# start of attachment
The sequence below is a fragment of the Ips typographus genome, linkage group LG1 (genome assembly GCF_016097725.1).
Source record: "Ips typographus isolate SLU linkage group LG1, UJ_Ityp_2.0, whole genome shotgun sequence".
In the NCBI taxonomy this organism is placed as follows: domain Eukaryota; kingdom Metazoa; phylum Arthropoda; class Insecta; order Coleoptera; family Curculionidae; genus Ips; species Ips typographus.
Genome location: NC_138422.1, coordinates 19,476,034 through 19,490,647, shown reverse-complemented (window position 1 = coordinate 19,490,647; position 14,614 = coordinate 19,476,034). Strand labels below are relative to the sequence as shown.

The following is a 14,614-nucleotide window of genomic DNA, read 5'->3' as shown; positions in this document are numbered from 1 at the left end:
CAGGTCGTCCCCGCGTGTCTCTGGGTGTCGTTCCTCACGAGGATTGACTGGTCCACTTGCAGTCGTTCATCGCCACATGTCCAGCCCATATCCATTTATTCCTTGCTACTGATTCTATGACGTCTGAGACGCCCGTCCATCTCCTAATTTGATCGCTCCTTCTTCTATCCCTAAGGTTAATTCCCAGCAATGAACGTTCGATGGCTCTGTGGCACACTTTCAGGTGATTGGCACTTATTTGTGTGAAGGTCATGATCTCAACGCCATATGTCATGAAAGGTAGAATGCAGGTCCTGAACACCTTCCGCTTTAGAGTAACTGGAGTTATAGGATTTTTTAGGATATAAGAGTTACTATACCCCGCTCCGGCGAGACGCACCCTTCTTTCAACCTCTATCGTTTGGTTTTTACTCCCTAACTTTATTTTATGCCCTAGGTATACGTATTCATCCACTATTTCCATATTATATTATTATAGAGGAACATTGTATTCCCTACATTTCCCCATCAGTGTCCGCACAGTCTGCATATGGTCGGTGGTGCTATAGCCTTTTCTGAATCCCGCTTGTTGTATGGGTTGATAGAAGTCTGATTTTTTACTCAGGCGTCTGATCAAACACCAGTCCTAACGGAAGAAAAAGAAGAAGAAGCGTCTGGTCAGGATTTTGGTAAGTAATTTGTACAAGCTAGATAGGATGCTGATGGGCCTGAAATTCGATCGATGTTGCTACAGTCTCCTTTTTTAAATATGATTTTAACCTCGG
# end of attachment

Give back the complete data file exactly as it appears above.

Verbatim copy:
The sequence below is a fragment of the Ips typographus genome, linkage group LG1 (genome assembly GCF_016097725.1).
Source record: "Ips typographus isolate SLU linkage group LG1, UJ_Ityp_2.0, whole genome shotgun sequence".
In the NCBI taxonomy this organism is placed as follows: domain Eukaryota; kingdom Metazoa; phylum Arthropoda; class Insecta; order Coleoptera; family Curculionidae; genus Ips; species Ips typographus.
Genome location: NC_138422.1, coordinates 19,476,034 through 19,490,647, shown reverse-complemented (window position 1 = coordinate 19,490,647; position 14,614 = coordinate 19,476,034). Strand labels below are relative to the sequence as shown.

The following is a 14,614-nucleotide window of genomic DNA, read 5'->3' as shown; positions in this document are numbered from 1 at the left end:
CAGGTCGTCCCCGCGTGTCTCTGGGTGTCGTTCCTCACGAGGATTGACTGGTCCACTTGCAGTCGTTCATCGCCACATGTCCAGCCCATATCCATTTATTCCTTGCTACTGATTCTATGACGTCTGAGACGCCCGTCCATCTCCTAATTTGATCGCTCCTTCTTCTATCCCTAAGGTTAATTCCCAGCAATGAACGTTCGATGGCTCTGTGGCACACTTTCAGGTGATTGGCACTTATTTGTGTGAAGGTCATGATCTCAACGCCATATGTCATGAAAGGTAGAATGCAGGTCCTGAACACCTTCCGCTTTAGAGTAACTGGAGTTATAGGATTTTTTAGGATATAAGAGTTACTATACCCCGCTCCGGCGAGACGCACCCTTCTTTCAACCTCTATCGTTTGGTTTTTACTCCCTAACTTTATTTTATGCCCTAGGTATACGTATTCATCCACTATTTCCATATTATATTATTATAGAGGAACATTGTATTCCCTACATTTCCCCATCAGTGTCCGCACAGTCTGCATATGGTCGGTGGTGCTATAGCCTTTTCTGAATCCCGCTTGTTGTATGGGTTGATAGAAGTCTGATTTTTTACTCAGGCGTCTGATCAAACACCAGTCCTAACGGAAGAAAAAGAAGAAGAAGCGTCTGGTCAGGATTTTGGTAAGTAATTTGTACAAGCTAGATAGGATGCTGATGGGCCTGAAATTCGATCGATGTTGCTACAGTCTCCTTTTTTAAATATGATTTTAACCTCGG